The most dominant, widely read critic of the 1920s, though, was Iris Barry (pictured above right). Pert, intelligent and à la mode, she was quickly taken up by the artistic elite on arrival in London. Ezra Pound was her first mentor; Wyndham Lewis swept her into a passionate affair. In 1924 she began to write film columns in The Spectator and the fashion magazine Vogue, though her fame stemmed more from the punchier, populist writing provided for the Daily Mail, Britain's best-selling newspaper, where she reigned as film critic from 1925 to 1930. Like Lejeune, she found pleasure in a wide range of English-language cinema, from American Westerns to cartoons and travel films, though she had a harder time being upbeat about things British. She also wrote spiritedly about continental imports, with the exception of the French avant-garde. In 1926 she published a vivacious book, Let's Go to the Pictures, typical in its enthusiastic embrace of both intellectual ambition and the importance of spectator pleasure. "Going to the pictures," she wrote, "is nothing to be ashamed of", aiming her thoughts not at the intellectuals but at the thoughtful middle classes who were increasingly attending cinemas. In its pages she brushed against 'highbrow' film vocabulary, writing knowledgably of 'tone value' and 'related time and space rhythms', but kept returning to chit-chat and personalities - directors, stars, producers - to keep the general reader in tow. Like Mycroft, Barry's eclectic preferences sometimes jarred with those of her proprietor. Lord Rothermere, owner of the Daily Mail, urged protectionist policies to fight against American dominance and boost British film production; one editorial of 1926 bore the title 'The Foreign Film and the English Soul: An Insidious Form of Attack'. This was a crusade that Barry, an internationalist, could only join half-heartedly.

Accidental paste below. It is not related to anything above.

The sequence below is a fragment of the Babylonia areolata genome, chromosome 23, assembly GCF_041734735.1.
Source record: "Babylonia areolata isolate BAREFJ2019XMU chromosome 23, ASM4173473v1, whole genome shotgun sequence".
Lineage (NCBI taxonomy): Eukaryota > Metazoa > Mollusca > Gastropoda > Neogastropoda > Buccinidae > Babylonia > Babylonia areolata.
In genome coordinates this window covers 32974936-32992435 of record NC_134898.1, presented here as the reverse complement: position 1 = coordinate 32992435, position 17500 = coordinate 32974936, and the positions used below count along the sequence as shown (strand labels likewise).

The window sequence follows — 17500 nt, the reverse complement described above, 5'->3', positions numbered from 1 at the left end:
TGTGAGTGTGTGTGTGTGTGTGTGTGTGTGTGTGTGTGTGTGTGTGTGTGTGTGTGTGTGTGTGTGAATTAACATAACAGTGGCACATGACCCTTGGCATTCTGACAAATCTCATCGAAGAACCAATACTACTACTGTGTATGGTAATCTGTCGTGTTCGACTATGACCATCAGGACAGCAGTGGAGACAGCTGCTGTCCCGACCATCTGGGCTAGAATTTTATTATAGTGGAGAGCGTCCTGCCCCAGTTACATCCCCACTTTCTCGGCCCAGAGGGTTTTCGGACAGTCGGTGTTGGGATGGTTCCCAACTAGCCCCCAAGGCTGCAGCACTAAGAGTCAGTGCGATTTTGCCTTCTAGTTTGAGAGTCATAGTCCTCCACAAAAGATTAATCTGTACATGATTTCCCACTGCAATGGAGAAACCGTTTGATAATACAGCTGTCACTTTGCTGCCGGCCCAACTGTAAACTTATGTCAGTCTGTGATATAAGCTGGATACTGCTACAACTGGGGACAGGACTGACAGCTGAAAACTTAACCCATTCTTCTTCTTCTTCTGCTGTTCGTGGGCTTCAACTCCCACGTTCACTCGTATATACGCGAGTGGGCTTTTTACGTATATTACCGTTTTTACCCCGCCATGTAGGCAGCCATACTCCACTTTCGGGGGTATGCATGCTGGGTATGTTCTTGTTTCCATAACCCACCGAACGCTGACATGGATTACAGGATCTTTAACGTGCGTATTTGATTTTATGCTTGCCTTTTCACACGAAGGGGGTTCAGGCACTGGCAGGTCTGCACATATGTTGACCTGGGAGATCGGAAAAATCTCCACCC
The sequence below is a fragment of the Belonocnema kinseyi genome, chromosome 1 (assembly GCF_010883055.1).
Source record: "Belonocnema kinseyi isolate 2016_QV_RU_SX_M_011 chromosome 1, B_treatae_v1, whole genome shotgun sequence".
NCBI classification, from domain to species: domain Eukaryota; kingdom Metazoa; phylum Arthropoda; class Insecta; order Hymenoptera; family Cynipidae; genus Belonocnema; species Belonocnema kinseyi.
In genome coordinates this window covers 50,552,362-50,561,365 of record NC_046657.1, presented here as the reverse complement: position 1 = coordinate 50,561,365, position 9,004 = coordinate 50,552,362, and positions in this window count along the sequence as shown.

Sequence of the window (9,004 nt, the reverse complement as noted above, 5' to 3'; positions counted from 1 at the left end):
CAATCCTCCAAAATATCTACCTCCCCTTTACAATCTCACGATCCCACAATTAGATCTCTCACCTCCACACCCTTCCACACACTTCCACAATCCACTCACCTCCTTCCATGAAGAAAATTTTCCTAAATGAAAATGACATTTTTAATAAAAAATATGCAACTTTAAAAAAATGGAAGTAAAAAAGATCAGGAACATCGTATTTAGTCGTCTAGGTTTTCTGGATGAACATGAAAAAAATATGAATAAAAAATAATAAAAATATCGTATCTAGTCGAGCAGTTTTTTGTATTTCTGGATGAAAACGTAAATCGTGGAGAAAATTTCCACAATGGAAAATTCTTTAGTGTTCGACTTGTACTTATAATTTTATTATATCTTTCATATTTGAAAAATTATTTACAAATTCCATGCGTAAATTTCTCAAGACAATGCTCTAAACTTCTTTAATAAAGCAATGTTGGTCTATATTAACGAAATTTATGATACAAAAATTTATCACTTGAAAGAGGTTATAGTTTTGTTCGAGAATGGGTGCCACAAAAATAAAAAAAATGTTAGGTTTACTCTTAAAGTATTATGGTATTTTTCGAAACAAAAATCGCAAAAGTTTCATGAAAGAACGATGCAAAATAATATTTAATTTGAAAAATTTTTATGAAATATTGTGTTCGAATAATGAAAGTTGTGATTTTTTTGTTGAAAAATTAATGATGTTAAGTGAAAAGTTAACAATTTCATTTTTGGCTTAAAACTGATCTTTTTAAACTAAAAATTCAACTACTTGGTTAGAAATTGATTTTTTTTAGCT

Ivor Montagu, Cambridge-educated, upper-class, passionate about science and socialist politics as well as cinema, displayed a similar wide reach in The Observer in 1925-1926; he was the newspaper's first film critic. American films were praised for their pace, visual comedy, and dramatic thrust; German films for their imaginative décor. He tried to be positive about British films: easy if the film showed the promise of Hitchcock's The Pleasure Garden (1925), hard if it was Herbert Wilcox's The Only Way (1925; "stale, dead and unconvincing"). But his most significant role in British film culture was as the main engine and tub-thumper of The Film Society, the society formed in 1925 to bring to London for private Sunday screenings films, chiefly foreign, previously unseen in Britain. Other leading critics, quick to chafe at their regular mainstream diet, quickly rallied to the cause. Barry and Mycroft joined its governing Council from the beginning, and proselytised for the Society in print; Herring's columns regularly featured generous coverage. Montagu himself wrote the Society's programme notes, guiding spectators toward the salient features of Das Kabinet des Dr. Caligari (1919) and the new German cinema, of L'Herbier's L'Inhumaine (France, 1924), and, from 1928, the Russian films that newly galvanised all believers in cinema art. Among the critical elite, only Lejeune kept her distance, berating the Society for not presenting its discoveries to a wider public.